The post-apostolic church fathers were well aware of the apocrypha. It is difficult to suggest, however, that their use of these books goes much beyond appreciative awareness or theological agreement. Clement of Rome (c. 90-95) alludes to Sirach and Wisdom, but only cites Wisdom (12.12) once and there is no indication that he is citing the text as authoritative so much as he agrees with the description of God found therein (1 Clem. 27.5). He also makes no distinction between the faithful examples of biblical Esther and nonbiblical Judith (1 Clem. 55.4-6), thus indicating his knowledge and appreciation of the story. When apocryphal texts do appear in the Apostolic Fathers, which is rare, they are similar to what is found in 1 Clement. The Epistle of Barnabas (c. 70-132) is unique in citing 4 Ezra as a “prophet” (Barn. 12.1). Overall, use of the apocrypha is quite limited among second century texts and only the Epistle of Barnabas cites these texts as inspired scripture.
There are two interesting and somewhat opposing examples of canon lists among the early church fathers. First, there was Origen (c. 185-254) who is without a doubt the most important biblical scholar in the early church. He differentiated between canonical books read in public worship from apocryphal writings which were not valued as highly (Comm. in Matt. 10.18, 13.57). Still, according to Eusebius (HE 6.25.1-2), Origen included Epistle of Jeremiah and 1-2 Maccabees in his canonical list. For the most part, however, it seems that Origen followed the typical twenty-two book Jewish canon.
The second important figure for canon definition was Augustine (c. 354-430). He is arguably the most important theologian of the post-apostolic early church. He included Job, Tobit, Esther, Judith, 1-2 Maccabees, 1-2 Esdras as well as Wisdom and Sirach in his canonical list (On Christian Doctrine, 2.13). He also accepted additions to Daniel and Esther, Baruch and the Epistle of Jeremiah. Interestingly enough, Augustine recognized that Wisdom and Sirach were contested books but vaguely stated, “they have merited being received as authoritative.” His canonical list was far more inclusive, but did not win the day.
What did it mean for a canon list to “win the day”? Sometimes this process is falsely portrayed as the decision of a few bishops imposing their will on the wider church. In reality, “the church councils of the fourth and fifth centuries acknowledged those books that had already obtained prominence form widespread usage among the various Christian churches in their areas.” The councils recognized the books that the churches were already reading in worship as authoritative scripture. They did not invent a canon but recognized it.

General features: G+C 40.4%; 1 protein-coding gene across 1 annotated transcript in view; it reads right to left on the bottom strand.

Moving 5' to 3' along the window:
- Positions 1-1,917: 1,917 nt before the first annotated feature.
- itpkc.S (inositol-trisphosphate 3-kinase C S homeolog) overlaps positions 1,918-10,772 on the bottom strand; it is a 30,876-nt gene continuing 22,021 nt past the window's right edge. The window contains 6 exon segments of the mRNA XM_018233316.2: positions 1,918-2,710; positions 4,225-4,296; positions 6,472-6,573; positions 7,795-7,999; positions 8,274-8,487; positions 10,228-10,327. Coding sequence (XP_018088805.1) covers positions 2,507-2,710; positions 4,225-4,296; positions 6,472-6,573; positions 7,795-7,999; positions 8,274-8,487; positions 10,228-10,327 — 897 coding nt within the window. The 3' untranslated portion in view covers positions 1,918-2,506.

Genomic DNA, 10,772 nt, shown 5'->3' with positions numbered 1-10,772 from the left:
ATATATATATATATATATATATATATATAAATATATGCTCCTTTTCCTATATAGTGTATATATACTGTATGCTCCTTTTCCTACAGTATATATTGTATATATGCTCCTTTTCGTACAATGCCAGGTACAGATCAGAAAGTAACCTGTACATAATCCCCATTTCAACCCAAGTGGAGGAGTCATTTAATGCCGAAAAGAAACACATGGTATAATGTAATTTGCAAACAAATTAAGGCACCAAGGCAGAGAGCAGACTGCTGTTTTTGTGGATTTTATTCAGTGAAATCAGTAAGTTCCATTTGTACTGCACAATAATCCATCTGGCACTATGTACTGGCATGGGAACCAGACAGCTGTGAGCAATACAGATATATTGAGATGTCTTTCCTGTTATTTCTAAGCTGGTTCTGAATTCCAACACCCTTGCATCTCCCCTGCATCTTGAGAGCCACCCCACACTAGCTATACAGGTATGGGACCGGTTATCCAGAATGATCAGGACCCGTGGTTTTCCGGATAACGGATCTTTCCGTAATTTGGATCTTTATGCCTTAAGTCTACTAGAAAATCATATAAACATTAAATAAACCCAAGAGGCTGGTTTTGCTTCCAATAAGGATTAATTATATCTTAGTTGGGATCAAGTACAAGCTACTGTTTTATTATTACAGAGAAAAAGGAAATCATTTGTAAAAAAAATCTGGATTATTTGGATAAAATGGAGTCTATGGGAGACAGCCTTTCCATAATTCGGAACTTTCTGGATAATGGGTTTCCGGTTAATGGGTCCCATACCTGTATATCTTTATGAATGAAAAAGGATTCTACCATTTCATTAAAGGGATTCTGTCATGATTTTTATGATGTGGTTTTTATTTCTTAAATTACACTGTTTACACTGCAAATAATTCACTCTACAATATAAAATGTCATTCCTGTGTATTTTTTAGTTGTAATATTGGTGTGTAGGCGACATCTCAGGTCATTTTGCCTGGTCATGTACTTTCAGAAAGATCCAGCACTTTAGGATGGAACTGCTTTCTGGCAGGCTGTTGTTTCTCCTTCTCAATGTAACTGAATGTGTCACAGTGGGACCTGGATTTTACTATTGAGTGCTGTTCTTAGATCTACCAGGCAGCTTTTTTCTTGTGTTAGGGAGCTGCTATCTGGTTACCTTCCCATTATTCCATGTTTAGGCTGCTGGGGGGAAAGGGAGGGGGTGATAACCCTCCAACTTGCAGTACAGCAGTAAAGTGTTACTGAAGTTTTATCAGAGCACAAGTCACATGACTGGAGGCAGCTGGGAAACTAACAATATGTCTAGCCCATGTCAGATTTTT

It was not until the protestant Reformation that the value of the apocrypha came under dispute. Because of Luther’s doctrine of sola scriptura he was forced to clearly define what counted as “scripture.” His measure of evaluation was rather ambiguously defined as, “what promotes Christ.” He opposed the doctrines of purgatory and prayer for the dead, which he saw in 2 Maccabees 12.44-45. In his German translation of the OT Luther placed the apocrypha in a separate section and described them as, “Books which cannot be reckoned with the canonical books and yet are useful and good for reading.” Eventually, Protestant Bibles excluded the books altogether because they added to publisher’s costs.
In response to Luther’s placement of the apocrypha the Roman Catholic Church officially canonized the apocryphal books at the Council of Trent (1546). It was not that these books were never recognized as important and then added willy-nilly. On the contrary, the church always possessed and valued these books as sacred literature. It was not necessary to formally canonize them until the catholic counter-reformation.
 This list of books typically includes: 1 Esdras, 2 Esdras, Tobit, Judith, Additiosn to Esther, Wisdom of Solomon, Ecclesiasticus (or Sirach), Baruch, Epistle of Jeremiah, Prayer of Azariah and the Song of the Three, Susanna, Bel and the Dragon, Prayer of Manesseh, 1-4 Maccabees, Psalm 151.
 Lee Martin McDonald, The Biblical Canon: Its Origin, Transmission, and Authority, (Peabody, MA: Hendrickson, 2007) 209.
 Daniel J. Harrington, “The Old Testament Apocrypha in the Early Church and Today,” The Canon Debate, eds. Lee Martin McDonald and James A. Sanders (Peabody, MA: Hendrickson, 2002) 205.
 David deSilva, “Apocrypha and Pseudepigrapha,” Dictionary of New Testament Background, eds. Craig A. Evans and Stanley E. Porter (Downers Grove, IL: IVP, 2000) 59.